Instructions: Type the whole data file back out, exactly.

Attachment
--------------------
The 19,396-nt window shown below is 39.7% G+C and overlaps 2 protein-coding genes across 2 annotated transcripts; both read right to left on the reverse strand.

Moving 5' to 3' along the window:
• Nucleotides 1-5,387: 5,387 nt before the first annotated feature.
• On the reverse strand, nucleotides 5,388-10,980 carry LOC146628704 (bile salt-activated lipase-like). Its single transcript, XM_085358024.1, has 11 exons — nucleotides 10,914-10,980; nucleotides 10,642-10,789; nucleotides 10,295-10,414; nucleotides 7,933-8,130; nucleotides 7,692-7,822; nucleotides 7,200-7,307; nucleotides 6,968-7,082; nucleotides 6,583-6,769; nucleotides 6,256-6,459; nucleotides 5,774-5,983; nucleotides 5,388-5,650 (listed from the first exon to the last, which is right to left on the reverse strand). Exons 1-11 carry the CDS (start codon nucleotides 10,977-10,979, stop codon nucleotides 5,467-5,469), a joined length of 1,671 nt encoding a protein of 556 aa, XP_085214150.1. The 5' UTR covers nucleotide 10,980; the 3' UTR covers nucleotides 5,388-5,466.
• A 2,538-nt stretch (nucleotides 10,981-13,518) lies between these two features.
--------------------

The 19,396-nt window shown below is 39.7% G+C and overlaps 2 protein-coding genes across 2 annotated transcripts; both read right to left on the reverse strand.

Moving 5' to 3' along the window:
• Nucleotides 1-5,387: 5,387 nt before the first annotated feature.
• On the reverse strand, nucleotides 5,388-10,980 carry LOC146628704 (bile salt-activated lipase-like). Its single transcript, XM_085358024.1, has 11 exons — nucleotides 10,914-10,980; nucleotides 10,642-10,789; nucleotides 10,295-10,414; nucleotides 7,933-8,130; nucleotides 7,692-7,822; nucleotides 7,200-7,307; nucleotides 6,968-7,082; nucleotides 6,583-6,769; nucleotides 6,256-6,459; nucleotides 5,774-5,983; nucleotides 5,388-5,650 (listed from the first exon to the last, which is right to left on the reverse strand). Exons 1-11 carry the CDS (start codon nucleotides 10,977-10,979, stop codon nucleotides 5,467-5,469), a joined length of 1,671 nt encoding a protein of 556 aa, XP_085214150.1. The 5' UTR covers nucleotide 10,980; the 3' UTR covers nucleotides 5,388-5,466.
• A 2,538-nt stretch (nucleotides 10,981-13,518) lies between these two features.